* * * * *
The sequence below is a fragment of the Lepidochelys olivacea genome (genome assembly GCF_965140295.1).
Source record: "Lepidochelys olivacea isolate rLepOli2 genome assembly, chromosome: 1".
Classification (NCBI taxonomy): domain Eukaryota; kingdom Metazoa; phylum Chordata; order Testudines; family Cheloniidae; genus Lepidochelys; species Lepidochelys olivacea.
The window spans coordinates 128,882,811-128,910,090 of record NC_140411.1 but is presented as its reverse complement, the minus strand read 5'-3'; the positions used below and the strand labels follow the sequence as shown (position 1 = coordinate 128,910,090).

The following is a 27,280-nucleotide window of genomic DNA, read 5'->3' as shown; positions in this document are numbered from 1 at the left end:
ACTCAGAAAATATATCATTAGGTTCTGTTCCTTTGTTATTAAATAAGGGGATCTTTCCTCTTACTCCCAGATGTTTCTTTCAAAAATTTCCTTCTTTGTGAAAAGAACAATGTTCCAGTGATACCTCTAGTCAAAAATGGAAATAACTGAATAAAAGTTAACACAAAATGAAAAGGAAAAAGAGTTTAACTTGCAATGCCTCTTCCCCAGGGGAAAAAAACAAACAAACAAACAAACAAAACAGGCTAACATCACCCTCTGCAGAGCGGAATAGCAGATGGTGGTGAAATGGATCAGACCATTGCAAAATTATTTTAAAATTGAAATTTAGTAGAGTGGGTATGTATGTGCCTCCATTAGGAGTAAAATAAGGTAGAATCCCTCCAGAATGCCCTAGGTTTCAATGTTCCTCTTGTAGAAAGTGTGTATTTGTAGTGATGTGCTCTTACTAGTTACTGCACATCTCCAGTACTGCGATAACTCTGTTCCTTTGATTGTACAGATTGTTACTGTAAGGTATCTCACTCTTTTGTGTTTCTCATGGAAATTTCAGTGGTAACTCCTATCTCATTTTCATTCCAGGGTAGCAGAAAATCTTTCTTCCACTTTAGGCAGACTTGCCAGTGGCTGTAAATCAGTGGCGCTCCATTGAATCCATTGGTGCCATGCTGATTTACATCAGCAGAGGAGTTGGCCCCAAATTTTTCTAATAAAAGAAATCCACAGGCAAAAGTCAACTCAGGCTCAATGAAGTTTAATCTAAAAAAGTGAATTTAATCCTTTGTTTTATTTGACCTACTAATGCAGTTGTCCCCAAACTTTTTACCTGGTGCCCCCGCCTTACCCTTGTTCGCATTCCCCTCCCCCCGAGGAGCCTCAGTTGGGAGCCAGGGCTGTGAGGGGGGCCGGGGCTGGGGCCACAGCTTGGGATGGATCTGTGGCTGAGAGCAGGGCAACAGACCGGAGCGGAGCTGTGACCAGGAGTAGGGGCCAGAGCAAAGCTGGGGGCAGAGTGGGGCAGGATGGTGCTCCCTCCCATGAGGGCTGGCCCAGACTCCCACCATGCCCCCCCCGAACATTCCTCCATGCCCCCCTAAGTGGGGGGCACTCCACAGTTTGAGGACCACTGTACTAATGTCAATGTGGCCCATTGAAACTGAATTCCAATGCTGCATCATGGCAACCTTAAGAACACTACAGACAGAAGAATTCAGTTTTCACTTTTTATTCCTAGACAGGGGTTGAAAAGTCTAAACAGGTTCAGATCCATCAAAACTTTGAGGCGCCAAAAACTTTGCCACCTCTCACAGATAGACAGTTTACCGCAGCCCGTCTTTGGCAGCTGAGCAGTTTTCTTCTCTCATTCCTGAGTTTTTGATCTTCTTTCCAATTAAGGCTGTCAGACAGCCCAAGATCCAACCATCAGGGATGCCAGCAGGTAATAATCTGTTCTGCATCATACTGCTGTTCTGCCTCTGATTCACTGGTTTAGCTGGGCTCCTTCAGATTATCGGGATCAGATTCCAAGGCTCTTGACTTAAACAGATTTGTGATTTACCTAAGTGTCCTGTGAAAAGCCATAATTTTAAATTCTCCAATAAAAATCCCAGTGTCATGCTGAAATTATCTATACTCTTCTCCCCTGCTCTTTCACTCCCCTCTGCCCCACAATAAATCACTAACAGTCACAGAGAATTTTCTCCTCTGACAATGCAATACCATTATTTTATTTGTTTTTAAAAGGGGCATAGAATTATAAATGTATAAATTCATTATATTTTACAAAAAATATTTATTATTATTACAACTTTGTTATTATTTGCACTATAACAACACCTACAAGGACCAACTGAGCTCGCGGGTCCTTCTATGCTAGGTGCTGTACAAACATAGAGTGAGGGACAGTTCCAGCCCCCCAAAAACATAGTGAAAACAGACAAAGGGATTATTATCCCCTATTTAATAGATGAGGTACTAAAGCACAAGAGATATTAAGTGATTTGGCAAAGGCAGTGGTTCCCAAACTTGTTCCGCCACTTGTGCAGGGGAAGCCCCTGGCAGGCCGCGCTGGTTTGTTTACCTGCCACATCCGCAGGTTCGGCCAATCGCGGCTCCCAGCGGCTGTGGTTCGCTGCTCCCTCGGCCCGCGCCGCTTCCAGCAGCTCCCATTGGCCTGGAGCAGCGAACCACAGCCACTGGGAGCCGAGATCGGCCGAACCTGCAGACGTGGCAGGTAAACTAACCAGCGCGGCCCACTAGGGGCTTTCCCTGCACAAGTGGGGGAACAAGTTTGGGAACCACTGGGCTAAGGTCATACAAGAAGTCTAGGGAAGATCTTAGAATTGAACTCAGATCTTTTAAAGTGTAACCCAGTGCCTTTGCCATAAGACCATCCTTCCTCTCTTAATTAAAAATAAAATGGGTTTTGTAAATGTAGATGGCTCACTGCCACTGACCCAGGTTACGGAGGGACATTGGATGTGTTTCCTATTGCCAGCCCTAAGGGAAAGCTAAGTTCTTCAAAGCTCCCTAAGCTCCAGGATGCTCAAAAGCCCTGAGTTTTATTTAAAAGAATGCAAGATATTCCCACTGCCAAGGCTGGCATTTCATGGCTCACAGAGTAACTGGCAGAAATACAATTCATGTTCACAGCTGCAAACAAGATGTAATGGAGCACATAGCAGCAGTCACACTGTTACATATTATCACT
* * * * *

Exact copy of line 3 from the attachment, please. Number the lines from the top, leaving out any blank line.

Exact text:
Classification (NCBI taxonomy): domain Eukaryota; kingdom Metazoa; phylum Chordata; order Testudines; family Cheloniidae; genus Lepidochelys; species Lepidochelys olivacea.